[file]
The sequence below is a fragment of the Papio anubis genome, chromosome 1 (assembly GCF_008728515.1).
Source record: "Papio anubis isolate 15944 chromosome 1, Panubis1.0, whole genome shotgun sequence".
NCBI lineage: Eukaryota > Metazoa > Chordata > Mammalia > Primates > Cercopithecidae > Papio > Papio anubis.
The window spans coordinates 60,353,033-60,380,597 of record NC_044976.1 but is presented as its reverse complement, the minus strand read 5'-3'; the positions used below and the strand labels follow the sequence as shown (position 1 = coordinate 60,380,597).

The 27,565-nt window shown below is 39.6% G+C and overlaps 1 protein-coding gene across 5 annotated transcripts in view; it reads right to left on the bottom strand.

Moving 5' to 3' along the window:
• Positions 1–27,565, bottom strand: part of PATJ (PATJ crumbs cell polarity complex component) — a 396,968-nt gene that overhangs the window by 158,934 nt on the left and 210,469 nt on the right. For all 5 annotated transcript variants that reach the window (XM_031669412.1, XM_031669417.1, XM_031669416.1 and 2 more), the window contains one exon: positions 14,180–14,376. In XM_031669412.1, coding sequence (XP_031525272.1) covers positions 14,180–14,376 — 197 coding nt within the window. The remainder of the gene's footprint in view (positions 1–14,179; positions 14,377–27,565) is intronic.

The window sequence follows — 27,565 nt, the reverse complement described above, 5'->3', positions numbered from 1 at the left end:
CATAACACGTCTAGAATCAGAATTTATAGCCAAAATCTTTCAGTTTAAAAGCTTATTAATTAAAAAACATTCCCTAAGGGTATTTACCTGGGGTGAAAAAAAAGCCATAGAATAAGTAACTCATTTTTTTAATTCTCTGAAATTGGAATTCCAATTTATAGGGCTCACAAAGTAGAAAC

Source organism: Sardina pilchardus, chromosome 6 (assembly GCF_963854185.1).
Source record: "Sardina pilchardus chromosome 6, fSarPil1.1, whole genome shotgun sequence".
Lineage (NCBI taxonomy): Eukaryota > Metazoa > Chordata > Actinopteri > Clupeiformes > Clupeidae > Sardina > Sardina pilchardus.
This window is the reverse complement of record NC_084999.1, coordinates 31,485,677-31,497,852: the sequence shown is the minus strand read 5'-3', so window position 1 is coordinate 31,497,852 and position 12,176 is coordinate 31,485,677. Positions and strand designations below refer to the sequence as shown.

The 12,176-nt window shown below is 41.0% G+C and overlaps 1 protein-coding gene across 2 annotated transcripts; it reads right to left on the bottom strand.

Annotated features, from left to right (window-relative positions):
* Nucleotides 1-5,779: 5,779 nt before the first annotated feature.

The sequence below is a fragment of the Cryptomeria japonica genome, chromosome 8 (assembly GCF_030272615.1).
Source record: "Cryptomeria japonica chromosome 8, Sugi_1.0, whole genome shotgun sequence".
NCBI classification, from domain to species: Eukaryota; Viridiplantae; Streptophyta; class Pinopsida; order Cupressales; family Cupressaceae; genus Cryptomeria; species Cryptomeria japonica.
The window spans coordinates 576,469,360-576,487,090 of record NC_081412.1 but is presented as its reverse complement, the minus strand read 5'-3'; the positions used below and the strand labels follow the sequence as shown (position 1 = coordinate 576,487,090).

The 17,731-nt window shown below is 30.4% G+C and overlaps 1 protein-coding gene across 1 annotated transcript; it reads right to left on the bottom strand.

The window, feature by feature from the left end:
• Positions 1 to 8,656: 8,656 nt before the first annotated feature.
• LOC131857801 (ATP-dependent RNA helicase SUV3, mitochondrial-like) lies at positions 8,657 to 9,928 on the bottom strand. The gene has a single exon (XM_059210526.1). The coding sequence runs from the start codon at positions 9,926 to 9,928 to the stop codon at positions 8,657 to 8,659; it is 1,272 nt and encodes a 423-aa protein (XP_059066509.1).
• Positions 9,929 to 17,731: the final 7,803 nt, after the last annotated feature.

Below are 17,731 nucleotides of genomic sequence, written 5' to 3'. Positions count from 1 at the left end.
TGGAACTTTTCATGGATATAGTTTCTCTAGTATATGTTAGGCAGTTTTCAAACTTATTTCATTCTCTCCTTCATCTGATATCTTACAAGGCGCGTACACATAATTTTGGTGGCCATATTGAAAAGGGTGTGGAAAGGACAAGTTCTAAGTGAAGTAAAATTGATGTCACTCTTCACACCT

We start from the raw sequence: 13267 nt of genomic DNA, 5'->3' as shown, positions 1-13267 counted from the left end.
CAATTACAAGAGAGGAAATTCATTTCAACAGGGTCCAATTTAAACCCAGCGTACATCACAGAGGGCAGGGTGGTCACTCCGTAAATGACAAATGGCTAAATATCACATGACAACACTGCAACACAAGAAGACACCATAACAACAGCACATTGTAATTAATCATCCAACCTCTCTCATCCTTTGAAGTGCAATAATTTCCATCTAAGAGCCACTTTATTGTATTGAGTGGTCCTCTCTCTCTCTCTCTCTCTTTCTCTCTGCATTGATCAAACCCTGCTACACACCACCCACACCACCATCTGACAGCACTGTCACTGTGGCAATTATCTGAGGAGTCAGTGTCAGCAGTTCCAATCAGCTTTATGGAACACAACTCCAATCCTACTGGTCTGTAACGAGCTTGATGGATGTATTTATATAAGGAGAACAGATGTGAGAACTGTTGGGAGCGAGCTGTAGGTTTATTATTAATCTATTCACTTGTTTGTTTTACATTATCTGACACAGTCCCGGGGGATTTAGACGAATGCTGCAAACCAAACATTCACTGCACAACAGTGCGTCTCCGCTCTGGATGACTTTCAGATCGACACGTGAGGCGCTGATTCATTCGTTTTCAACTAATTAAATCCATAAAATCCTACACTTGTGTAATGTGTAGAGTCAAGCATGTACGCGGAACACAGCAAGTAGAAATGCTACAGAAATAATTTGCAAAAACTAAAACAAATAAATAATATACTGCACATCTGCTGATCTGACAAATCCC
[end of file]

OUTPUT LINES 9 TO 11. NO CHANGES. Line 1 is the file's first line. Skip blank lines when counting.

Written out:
CATAACACGTCTAGAATCAGAATTTATAGCCAAAATCTTTCAGTTTAAAAGCTTATTAATTAAAAAACATTCCCTAAGGGTATTTACCTGGGGTGAAAAAAAAGCCATAGAATAAGTAACTCATTTTTTTAATTCTCTGAAATTGGAATTCCAATTTATAGGGCTCACAAAGTAGAAAC

Source organism: Sardina pilchardus, chromosome 6 (assembly GCF_963854185.1).
Source record: "Sardina pilchardus chromosome 6, fSarPil1.1, whole genome shotgun sequence".